A Valdez husband and wife who haven't filed a tax return since 1984 pleaded guilty in federal court Tuesday to avoiding more than $190,000 in federal income taxes, according to the plea agreement.
While Gary Jokela worked as a welder in the Prince William Sound community, his wife, Marladeen, deposited his cashed paychecks into a secret bank account in her name, the plea agreement says. The couple admitted they had been using cash or money orders for years to pay for personal expenses, including their mortgage, a motor home, a timeshare and vacations, according to the U.S. Attorney's Office.
According to the U.S. Attorney's Office, Gary Jokela had an outstanding tax liability of more than $109,000 that the IRS moved to collect in 1998. By 2005 -- after claiming illegal deductions or exemptions on at least two occasions -- the IRS sent the Jokelas a notice that it planned to go after the money, and Marladeen Jokela opened an account in her name, the plea agreement says.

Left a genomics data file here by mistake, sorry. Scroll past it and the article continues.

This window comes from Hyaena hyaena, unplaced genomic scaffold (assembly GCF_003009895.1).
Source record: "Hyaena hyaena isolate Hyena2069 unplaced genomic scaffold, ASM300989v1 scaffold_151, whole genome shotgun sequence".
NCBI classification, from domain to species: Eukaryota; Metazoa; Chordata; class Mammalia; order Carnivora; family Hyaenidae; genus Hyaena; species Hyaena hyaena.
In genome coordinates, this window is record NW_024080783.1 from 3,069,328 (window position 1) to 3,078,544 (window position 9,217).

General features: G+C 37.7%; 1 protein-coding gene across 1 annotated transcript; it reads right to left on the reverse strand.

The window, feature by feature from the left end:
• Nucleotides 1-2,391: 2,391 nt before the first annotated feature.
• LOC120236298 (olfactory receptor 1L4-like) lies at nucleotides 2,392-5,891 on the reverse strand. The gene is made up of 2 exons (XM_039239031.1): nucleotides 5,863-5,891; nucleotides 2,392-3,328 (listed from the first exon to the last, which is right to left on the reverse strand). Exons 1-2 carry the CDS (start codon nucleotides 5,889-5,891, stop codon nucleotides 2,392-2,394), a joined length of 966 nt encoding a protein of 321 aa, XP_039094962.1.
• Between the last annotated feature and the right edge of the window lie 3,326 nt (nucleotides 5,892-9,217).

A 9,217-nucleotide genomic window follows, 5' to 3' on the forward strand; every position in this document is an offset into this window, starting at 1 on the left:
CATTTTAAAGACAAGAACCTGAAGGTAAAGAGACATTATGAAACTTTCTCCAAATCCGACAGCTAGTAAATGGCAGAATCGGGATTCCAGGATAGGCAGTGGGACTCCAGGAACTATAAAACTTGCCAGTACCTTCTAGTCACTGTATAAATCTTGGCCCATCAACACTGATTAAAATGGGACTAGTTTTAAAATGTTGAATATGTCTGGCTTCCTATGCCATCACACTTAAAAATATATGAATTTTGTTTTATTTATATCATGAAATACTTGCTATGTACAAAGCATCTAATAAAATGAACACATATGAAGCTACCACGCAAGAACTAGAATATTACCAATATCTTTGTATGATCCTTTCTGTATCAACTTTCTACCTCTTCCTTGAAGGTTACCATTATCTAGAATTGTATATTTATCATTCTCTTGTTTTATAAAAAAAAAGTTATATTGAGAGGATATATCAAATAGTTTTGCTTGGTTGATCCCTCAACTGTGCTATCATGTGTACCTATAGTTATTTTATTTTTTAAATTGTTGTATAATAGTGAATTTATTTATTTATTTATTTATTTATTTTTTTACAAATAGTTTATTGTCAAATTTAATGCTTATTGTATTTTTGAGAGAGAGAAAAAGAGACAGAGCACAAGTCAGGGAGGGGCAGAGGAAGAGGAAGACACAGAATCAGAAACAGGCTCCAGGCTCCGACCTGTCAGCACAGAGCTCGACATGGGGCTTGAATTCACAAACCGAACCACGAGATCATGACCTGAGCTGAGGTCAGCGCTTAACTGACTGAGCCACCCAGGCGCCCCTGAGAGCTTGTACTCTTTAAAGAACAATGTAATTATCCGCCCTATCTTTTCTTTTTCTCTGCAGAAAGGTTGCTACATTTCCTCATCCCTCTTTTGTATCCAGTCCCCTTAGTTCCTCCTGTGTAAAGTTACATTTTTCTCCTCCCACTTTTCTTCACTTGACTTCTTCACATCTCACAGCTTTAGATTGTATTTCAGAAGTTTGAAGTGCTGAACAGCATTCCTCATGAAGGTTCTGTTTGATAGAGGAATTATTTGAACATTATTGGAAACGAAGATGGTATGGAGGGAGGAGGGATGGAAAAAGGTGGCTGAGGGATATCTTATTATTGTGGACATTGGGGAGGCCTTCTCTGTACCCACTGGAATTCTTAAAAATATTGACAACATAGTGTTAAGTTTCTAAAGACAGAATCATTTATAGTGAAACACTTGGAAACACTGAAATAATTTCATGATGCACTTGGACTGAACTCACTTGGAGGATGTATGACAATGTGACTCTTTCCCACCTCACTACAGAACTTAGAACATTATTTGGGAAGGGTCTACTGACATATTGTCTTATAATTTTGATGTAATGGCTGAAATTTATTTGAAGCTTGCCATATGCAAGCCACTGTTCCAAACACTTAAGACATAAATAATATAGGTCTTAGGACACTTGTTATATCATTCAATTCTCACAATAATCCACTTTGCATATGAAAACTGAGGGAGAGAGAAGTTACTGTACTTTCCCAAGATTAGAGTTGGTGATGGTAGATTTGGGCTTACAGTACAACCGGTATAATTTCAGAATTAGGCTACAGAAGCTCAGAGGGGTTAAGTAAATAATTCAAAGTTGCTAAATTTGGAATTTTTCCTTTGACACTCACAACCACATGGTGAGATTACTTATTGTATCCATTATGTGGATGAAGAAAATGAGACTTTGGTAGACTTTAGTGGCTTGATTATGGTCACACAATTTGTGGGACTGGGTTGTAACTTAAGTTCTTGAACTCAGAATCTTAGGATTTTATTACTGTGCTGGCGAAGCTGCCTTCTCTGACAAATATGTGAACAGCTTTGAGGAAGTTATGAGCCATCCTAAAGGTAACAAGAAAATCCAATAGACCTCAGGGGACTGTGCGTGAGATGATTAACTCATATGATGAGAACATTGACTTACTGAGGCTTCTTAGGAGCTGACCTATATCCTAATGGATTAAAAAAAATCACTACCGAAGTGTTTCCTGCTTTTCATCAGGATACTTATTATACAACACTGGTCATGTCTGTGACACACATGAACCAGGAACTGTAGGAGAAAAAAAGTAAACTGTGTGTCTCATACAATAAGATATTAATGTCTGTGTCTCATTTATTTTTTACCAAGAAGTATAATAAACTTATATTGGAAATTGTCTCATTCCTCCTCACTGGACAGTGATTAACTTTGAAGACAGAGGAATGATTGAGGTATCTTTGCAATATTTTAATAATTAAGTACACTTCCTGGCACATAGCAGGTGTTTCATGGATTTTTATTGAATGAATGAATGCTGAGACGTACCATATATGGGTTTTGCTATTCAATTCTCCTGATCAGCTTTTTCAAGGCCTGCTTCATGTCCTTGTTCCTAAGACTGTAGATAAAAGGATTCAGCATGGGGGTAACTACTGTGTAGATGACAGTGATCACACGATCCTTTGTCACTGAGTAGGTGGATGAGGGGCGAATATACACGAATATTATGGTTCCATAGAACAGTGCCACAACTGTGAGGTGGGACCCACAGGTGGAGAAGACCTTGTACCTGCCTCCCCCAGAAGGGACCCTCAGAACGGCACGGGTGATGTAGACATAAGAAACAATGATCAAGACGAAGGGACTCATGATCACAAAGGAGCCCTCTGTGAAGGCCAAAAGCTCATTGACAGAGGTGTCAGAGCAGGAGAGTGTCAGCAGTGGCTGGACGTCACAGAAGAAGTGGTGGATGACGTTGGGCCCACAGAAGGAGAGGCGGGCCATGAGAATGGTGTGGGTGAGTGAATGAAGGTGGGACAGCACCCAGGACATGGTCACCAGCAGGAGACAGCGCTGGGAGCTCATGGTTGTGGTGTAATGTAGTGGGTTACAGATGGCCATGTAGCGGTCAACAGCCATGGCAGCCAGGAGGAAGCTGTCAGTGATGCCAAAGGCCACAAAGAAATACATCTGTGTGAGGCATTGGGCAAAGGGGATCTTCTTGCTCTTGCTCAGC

The couple tried to tell Gary Jokela's employer, Harris Sand and Gravel, to stop withholding taxes from his paychecks. In 2007, the Jokelas filed documents with official-sounding titles -- one was "Declaration of Protected Individual and Work Eligibility Verification" -- demanding that Jokela's employer "immediately stop" withholding taxes from his pay. The documents were not official tax forms, according to the plea agreement.
As of Tuesday, the Jokelas' tax bill, including penalties and interest, came to $193,669.
The plea agreement between federal prosecutors and the Jokelas does not mention any sentencing recommendations or agreements. Federal law provides for a possible prison sentence of up to five years and a fine of up to $250,000.
Reach Casey Grove at firstname.lastname@example.org or 257-4589.
By CASEY GROVE
Anchorage Daily News